Mediation draws many people into the field of conflict resolution with a promise of rewards like an income stream added to an existing professional practice or agreements pulled from the fires of bitterness and frustration. But for Jim Laue there was more. As a consummate mediator, Jim was equally comfortable mediating technically complex regional disputes, potentially explosive community disputes, and emotionally charged interpersonal disputes. His career began years before a well defined field existed. He came to this work as did others of his and the next generation, determined to address issues of social justice. His mediations during the civil rights era explicitly leveled playing fields and reshaped political tables in every community he touched. Later work with President Carter, in Texas, Indiana, and the Washington, D.C. area continued intervention models established decades earlier.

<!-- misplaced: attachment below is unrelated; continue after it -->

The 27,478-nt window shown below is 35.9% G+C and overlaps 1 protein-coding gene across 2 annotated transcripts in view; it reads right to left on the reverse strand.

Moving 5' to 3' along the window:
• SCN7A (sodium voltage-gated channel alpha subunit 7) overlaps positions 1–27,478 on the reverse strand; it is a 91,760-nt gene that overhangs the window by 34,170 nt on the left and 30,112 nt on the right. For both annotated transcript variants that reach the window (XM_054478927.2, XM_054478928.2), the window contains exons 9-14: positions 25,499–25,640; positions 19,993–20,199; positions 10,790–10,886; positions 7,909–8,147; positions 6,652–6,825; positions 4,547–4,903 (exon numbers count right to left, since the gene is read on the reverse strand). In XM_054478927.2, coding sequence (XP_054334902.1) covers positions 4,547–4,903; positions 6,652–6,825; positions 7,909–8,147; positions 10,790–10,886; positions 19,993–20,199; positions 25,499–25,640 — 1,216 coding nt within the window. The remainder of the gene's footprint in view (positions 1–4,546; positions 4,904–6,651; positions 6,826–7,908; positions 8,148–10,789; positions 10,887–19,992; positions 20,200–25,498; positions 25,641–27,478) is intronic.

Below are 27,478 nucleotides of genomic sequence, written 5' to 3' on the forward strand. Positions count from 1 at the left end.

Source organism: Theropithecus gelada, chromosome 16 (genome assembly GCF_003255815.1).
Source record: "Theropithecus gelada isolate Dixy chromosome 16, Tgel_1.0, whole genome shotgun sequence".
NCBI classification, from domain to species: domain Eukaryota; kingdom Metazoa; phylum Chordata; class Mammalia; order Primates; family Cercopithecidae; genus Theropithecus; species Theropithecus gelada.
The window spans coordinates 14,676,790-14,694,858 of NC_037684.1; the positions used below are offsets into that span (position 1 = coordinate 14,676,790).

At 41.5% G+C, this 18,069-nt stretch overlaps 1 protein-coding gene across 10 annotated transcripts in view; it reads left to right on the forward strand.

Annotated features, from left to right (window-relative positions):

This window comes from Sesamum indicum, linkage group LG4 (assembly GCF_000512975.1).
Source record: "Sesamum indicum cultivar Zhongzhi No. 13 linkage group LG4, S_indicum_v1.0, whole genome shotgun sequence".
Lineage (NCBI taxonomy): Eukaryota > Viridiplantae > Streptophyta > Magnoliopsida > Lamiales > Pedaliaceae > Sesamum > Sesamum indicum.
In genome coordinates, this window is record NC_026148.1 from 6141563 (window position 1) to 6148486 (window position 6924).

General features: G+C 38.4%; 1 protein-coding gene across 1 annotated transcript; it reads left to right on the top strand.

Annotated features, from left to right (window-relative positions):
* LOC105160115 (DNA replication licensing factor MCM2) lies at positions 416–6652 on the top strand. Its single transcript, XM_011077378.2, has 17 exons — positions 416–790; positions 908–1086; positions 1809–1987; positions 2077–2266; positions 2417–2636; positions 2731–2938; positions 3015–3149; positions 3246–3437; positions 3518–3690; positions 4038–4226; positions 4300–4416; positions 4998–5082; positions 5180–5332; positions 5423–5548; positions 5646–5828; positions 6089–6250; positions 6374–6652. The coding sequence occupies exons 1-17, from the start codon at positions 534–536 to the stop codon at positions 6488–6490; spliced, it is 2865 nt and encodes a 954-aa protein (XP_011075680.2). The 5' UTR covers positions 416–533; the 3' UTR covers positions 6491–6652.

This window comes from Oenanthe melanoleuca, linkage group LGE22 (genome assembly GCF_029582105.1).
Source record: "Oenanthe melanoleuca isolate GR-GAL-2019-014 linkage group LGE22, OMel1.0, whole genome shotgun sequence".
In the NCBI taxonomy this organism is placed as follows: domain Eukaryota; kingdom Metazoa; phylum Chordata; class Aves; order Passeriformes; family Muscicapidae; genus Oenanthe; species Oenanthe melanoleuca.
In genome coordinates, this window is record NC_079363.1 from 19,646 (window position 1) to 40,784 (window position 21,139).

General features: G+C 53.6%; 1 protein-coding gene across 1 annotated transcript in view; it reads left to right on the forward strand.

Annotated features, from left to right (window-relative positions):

Author Bio(s)

Margaret S. Herrman is Professor of Government at the University of Georgia and directs the Carl Vinson Insitute of Government's activities in dispute resolution.


alternative dispute resolution (ADR), distributive justice, interactional justice, Jim Laue, mediation, procedural justice, social justice

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